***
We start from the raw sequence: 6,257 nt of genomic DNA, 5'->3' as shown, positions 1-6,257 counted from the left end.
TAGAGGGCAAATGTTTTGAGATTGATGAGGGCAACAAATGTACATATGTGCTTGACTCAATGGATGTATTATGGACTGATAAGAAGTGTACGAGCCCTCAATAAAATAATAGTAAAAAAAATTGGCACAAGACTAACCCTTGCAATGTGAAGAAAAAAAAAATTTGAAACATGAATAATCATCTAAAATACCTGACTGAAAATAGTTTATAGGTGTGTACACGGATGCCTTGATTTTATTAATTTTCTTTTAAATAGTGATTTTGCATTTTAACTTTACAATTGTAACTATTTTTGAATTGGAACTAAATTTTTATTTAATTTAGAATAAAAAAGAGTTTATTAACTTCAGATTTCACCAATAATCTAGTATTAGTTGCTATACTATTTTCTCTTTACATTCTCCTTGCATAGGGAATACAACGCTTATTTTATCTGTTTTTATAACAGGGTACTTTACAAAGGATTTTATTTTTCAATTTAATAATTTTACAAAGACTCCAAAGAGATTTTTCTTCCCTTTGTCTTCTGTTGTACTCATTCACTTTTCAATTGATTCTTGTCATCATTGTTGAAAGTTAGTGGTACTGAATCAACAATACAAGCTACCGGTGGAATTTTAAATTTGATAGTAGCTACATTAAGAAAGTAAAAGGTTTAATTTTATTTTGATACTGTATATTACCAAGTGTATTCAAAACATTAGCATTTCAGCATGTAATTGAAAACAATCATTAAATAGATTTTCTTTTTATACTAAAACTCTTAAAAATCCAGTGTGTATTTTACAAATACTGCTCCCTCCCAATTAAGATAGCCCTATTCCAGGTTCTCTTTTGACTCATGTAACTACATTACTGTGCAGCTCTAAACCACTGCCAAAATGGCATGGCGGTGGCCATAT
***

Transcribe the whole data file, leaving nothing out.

We start from the raw sequence: 6,257 nt of genomic DNA, 5'->3' as shown, positions 1-6,257 counted from the left end.
TAGAGGGCAAATGTTTTGAGATTGATGAGGGCAACAAATGTACATATGTGCTTGACTCAATGGATGTATTATGGACTGATAAGAAGTGTACGAGCCCTCAATAAAATAATAGTAAAAAAAATTGGCACAAGACTAACCCTTGCAATGTGAAGAAAAAAAAAATTTGAAACATGAATAATCATCTAAAATACCTGACTGAAAATAGTTTATAGGTGTGTACACGGATGCCTTGATTTTATTAATTTTCTTTTAAATAGTGATTTTGCATTTTAACTTTACAATTGTAACTATTTTTGAATTGGAACTAAATTTTTATTTAATTTAGAATAAAAAAGAGTTTATTAACTTCAGATTTCACCAATAATCTAGTATTAGTTGCTATACTATTTTCTCTTTACATTCTCCTTGCATAGGGAATACAACGCTTATTTTATCTGTTTTTATAACAGGGTACTTTACAAAGGATTTTATTTTTCAATTTAATAATTTTACAAAGACTCCAAAGAGATTTTTCTTCCCTTTGTCTTCTGTTGTACTCATTCACTTTTCAATTGATTCTTGTCATCATTGTTGAAAGTTAGTGGTACTGAATCAACAATACAAGCTACCGGTGGAATTTTAAATTTGATAGTAGCTACATTAAGAAAGTAAAAGGTTTAATTTTATTTTGATACTGTATATTACCAAGTGTATTCAAAACATTAGCATTTCAGCATGTAATTGAAAACAATCATTAAATAGATTTTCTTTTTATACTAAAACTCTTAAAAATCCAGTGTGTATTTTACAAATACTGCTCCCTCCCAATTAAGATAGCCCTATTCCAGGTTCTCTTTTGACTCATGTAACTACATTACTGTGCAGCTCTAAACCACTGCCAAAATGGCATGGCGGTGGCCATAT